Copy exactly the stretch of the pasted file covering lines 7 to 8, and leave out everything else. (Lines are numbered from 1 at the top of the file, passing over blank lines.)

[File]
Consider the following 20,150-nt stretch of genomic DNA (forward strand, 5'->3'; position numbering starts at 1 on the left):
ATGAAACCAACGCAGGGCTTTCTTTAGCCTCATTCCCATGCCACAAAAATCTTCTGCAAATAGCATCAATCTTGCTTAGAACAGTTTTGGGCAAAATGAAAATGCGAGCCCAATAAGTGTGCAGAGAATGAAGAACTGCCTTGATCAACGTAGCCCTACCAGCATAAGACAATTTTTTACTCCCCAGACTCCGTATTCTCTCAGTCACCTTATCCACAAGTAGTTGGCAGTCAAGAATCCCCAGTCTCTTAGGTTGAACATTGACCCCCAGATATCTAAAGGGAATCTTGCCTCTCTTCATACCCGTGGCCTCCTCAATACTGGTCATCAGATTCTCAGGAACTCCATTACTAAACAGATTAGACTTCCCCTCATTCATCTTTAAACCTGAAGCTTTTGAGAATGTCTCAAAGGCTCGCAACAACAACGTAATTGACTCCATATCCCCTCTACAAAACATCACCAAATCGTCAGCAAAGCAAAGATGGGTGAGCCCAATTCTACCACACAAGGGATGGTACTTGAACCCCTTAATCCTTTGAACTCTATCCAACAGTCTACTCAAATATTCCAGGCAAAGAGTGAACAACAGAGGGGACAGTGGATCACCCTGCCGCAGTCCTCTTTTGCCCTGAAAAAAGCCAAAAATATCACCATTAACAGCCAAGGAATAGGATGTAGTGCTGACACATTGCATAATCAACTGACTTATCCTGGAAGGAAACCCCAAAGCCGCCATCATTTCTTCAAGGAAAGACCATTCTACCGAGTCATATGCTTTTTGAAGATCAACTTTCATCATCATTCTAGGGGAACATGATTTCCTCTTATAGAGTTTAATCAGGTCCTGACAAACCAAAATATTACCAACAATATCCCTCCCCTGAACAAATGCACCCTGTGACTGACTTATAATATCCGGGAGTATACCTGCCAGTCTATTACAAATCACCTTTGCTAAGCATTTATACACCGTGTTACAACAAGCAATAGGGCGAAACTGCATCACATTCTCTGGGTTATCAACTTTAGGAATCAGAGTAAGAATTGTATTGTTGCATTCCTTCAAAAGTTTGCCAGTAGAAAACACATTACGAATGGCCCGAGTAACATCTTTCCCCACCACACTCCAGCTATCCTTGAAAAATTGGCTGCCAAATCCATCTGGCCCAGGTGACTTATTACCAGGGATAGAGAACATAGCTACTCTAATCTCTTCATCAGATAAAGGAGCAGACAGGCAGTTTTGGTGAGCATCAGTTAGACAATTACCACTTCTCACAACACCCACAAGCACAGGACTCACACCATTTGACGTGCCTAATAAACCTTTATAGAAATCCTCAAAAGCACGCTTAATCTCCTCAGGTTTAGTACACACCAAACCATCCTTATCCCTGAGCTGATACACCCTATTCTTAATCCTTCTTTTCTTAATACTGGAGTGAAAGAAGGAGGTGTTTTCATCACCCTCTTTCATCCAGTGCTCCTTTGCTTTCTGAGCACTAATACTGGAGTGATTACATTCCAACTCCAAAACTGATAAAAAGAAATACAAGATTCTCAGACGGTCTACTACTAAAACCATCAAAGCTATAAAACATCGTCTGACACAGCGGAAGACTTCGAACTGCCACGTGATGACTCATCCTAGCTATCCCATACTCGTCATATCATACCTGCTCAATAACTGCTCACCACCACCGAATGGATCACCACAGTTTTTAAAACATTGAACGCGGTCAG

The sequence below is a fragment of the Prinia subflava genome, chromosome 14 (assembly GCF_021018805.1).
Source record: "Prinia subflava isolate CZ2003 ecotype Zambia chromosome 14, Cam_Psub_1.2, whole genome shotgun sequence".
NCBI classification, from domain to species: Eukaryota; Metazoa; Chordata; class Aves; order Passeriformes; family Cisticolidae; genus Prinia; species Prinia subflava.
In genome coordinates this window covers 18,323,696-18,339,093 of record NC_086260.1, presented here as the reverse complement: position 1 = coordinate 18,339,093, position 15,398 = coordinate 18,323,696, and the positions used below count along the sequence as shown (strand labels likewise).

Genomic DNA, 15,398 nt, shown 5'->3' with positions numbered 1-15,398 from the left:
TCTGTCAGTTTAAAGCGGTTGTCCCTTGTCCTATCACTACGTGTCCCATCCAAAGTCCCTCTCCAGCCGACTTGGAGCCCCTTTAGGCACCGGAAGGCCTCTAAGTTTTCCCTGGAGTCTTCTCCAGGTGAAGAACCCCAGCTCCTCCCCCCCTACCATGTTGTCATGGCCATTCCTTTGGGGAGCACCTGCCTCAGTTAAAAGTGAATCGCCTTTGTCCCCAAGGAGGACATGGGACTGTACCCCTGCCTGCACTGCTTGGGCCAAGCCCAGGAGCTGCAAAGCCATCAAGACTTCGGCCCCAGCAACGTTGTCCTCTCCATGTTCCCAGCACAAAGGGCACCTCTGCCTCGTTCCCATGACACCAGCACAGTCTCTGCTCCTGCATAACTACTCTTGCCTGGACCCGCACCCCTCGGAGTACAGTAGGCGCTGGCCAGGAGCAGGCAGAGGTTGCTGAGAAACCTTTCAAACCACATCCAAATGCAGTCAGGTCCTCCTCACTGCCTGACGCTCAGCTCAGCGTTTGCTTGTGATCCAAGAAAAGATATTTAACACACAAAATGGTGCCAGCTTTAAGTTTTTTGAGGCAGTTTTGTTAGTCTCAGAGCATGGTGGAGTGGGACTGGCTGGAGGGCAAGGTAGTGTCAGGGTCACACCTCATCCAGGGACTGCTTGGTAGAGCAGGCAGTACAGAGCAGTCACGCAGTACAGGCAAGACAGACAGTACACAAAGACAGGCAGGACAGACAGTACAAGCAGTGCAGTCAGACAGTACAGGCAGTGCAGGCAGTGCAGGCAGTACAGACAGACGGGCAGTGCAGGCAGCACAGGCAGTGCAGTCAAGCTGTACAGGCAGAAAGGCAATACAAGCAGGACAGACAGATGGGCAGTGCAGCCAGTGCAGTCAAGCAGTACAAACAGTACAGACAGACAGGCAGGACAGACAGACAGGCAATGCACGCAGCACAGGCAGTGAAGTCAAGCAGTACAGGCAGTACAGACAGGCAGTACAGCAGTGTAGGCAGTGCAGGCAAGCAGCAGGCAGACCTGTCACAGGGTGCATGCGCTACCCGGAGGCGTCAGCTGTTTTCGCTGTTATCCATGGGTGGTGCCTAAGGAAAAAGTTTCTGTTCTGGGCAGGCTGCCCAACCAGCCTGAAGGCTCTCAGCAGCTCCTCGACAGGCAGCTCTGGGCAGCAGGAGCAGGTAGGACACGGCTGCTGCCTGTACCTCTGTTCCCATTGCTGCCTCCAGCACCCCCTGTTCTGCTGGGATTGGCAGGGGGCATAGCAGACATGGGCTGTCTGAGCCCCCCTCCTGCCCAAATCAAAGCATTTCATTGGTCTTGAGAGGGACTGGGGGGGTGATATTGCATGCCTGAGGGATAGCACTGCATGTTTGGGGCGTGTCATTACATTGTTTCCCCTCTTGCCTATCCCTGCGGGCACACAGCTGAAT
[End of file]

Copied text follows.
Genomic DNA, 15,398 nt, shown 5'->3' with positions numbered 1-15,398 from the left:
TCTGTCAGTTTAAAGCGGTTGTCCCTTGTCCTATCACTACGTGTCCCATCCAAAGTCCCTCTCCAGCCGACTTGGAGCCCCTTTAGGCACCGGAAGGCCTCTAAGTTTTCCCTGGAGTCTTCTCCAGGTGAAGAACCCCAGCTCCTCCCCCCCTACCATGTTGTCATGGCCATTCCTTTGGGGAGCACCTGCCTCAGTTAAAAGTGAATCGCCTTTGTCCCCAAGGAGGACATGGGACTGTACCCCTGCCTGCACTGCTTGGGCCAAGCCCAGGAGCTGCAAAGCCATCAAGACTTCGGCCCCAGCAACGTTGTCCTCTCCATGTTCCCAGCACAAAGGGCACCTCTGCCTCGTTCCCATGACACCAGCACAGTCTCTGCTCCTGCATAACTACTCTTGCCTGGACCCGCACCCCTCGGAGTACAGTAGGCGCTGGCCAGGAGCAGGCAGAGGTTGCTGAGAAACCTTTCAAACCACATCCAAATGCAGTCAGGTCCTCCTCACTGCCTGACGCTCAGCTCAGCGTTTGCTTGTGATCCAAGAAAAGATATTTAACACACAAAATGGTGCCAGCTTTAAGTTTTTTGAGGCAGTTTTGTTAGTCTCAGAGCATGGTGGAGTGGGACTGGCTGGAGGGCAAGGTAGTGTCAGGGTCACACCTCATCCAGGGACTGCTTGGTAGAGCAGGCAGTACAGAGCAGTCACGCAGTACAGGCAAGACAGACAGTACACAAAGACAGGCAGGACAGACAGTACAAGCAGTGCAGTCAGACAGTACAGGCAGTGCAGGCAGTGCAGGCAGTACAGACAGACGGGCAGTGCAGGCAGCACAGGCAGTGCAGTCAAGCTGTACAGGCAGAAAGGCAATACAAGCAGGACAGACAGATGGGCAGTGCAGCCAGTGCAGTCAAGCAGTACAAACAGTACAGACAGACAGGCAGGACAGACAGACAGGCAATGCACGCAGCACAGGCAGTGAAGTCAAGCAGTACAGGCAGTACAGACAGGCAGTACAGCAGTGTAGGCAGTGCAGGCAAGCAGCAGGCAGACCTGTCACAGGGTGCATGCGCTACCCGGAGGCGTCAGCTGTTTTCGCTGTTATCCATGGGTGGTGCCTAAGGAAAAAGTTTCTGTTCTGGGCAGGCTGCCCAACCAGCCTGAAGGCTCTCAGCAGCTCCTCGACAGGCAGCTCTGGGCAGCAGGAGCAGGTAGGACACGGCTGCTGCCTGTACCTCTGTTCCCATTGCTGCCTCCAGCACCCCCTGTTCTGCTGGGATTGGCAGGGGGCATAGCAGACATGGGCTGTCTGAGCCCCCCTCCTGCCCAAATCAAAGCATTTCATTGGTCTTGAGAGGGACTGGGGGGGTGATATTGCATGCCTGAGGGATAGCACTGCATGTTTGGGGCGTGTCATTACATTGTTTCCCCTCTTGCCTATCCCTGCGGGCACACAGCTGAAT